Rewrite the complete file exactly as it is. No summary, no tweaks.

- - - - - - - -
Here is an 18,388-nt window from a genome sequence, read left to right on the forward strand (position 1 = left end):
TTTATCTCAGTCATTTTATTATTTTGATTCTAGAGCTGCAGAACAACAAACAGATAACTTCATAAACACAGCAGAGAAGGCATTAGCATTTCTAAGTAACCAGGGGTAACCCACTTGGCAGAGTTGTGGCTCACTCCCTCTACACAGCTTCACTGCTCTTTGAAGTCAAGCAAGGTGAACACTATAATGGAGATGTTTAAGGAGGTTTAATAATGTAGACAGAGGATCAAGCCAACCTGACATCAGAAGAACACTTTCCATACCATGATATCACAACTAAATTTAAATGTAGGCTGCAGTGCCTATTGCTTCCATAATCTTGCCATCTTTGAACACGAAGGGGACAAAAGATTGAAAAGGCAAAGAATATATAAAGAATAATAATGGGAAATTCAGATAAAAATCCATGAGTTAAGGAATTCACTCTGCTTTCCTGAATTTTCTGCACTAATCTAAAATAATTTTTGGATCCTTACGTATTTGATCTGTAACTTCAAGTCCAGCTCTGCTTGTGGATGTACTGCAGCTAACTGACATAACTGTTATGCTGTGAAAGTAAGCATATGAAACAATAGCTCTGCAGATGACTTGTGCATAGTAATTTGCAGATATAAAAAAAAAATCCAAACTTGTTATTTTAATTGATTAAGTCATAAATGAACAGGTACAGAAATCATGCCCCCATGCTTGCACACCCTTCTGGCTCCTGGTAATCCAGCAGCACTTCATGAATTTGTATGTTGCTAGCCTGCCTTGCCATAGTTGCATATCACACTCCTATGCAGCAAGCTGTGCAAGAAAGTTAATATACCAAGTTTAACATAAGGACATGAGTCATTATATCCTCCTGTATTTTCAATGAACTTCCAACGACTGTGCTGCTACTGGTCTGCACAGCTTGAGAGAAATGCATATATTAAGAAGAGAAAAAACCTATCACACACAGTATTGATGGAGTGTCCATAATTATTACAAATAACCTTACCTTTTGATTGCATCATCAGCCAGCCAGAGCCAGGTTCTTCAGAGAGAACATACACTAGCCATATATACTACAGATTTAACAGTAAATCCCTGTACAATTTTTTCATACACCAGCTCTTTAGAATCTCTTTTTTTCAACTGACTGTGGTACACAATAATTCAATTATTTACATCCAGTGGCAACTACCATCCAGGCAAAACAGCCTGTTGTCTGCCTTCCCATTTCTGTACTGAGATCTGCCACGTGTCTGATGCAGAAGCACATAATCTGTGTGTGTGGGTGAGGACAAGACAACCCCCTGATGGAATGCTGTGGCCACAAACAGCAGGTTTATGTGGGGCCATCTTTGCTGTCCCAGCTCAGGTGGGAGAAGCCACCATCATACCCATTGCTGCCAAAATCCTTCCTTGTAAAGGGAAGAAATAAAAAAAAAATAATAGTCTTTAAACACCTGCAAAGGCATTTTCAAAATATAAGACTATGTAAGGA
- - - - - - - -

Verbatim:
Here is an 18,388-nt window from a genome sequence, read left to right on the forward strand (position 1 = left end):
TTTATCTCAGTCATTTTATTATTTTGATTCTAGAGCTGCAGAACAACAAACAGATAACTTCATAAACACAGCAGAGAAGGCATTAGCATTTCTAAGTAACCAGGGGTAACCCACTTGGCAGAGTTGTGGCTCACTCCCTCTACACAGCTTCACTGCTCTTTGAAGTCAAGCAAGGTGAACACTATAATGGAGATGTTTAAGGAGGTTTAATAATGTAGACAGAGGATCAAGCCAACCTGACATCAGAAGAACACTTTCCATACCATGATATCACAACTAAATTTAAATGTAGGCTGCAGTGCCTATTGCTTCCATAATCTTGCCATCTTTGAACACGAAGGGGACAAAAGATTGAAAAGGCAAAGAATATATAAAGAATAATAATGGGAAATTCAGATAAAAATCCATGAGTTAAGGAATTCACTCTGCTTTCCTGAATTTTCTGCACTAATCTAAAATAATTTTTGGATCCTTACGTATTTGATCTGTAACTTCAAGTCCAGCTCTGCTTGTGGATGTACTGCAGCTAACTGACATAACTGTTATGCTGTGAAAGTAAGCATATGAAACAATAGCTCTGCAGATGACTTGTGCATAGTAATTTGCAGATATAAAAAAAAAATCCAAACTTGTTATTTTAATTGATTAAGTCATAAATGAACAGGTACAGAAATCATGCCCCCATGCTTGCACACCCTTCTGGCTCCTGGTAATCCAGCAGCACTTCATGAATTTGTATGTTGCTAGCCTGCCTTGCCATAGTTGCATATCACACTCCTATGCAGCAAGCTGTGCAAGAAAGTTAATATACCAAGTTTAACATAAGGACATGAGTCATTATATCCTCCTGTATTTTCAATGAACTTCCAACGACTGTGCTGCTACTGGTCTGCACAGCTTGAGAGAAATGCATATATTAAGAAGAGAAAAAACCTATCACACACAGTATTGATGGAGTGTCCATAATTATTACAAATAACCTTACCTTTTGATTGCATCATCAGCCAGCCAGAGCCAGGTTCTTCAGAGAGAACATACACTAGCCATATATACTACAGATTTAACAGTAAATCCCTGTACAATTTTTTCATACACCAGCTCTTTAGAATCTCTTTTTTTCAACTGACTGTGGTACACAATAATTCAATTATTTACATCCAGTGGCAACTACCATCCAGGCAAAACAGCCTGTTGTCTGCCTTCCCATTTCTGTACTGAGATCTGCCACGTGTCTGATGCAGAAGCACATAATCTGTGTGTGTGGGTGAGGACAAGACAACCCCCTGATGGAATGCTGTGGCCACAAACAGCAGGTTTATGTGGGGCCATCTTTGCTGTCCCAGCTCAGGTGGGAGAAGCCACCATCATACCCATTGCTGCCAAAATCCTTCCTTGTAAAGGGAAGAAATAAAAAAAAAATAATAGTCTTTAAACACCTGCAAAGGCATTTTCAAAATATAAGACTATGTAAGGA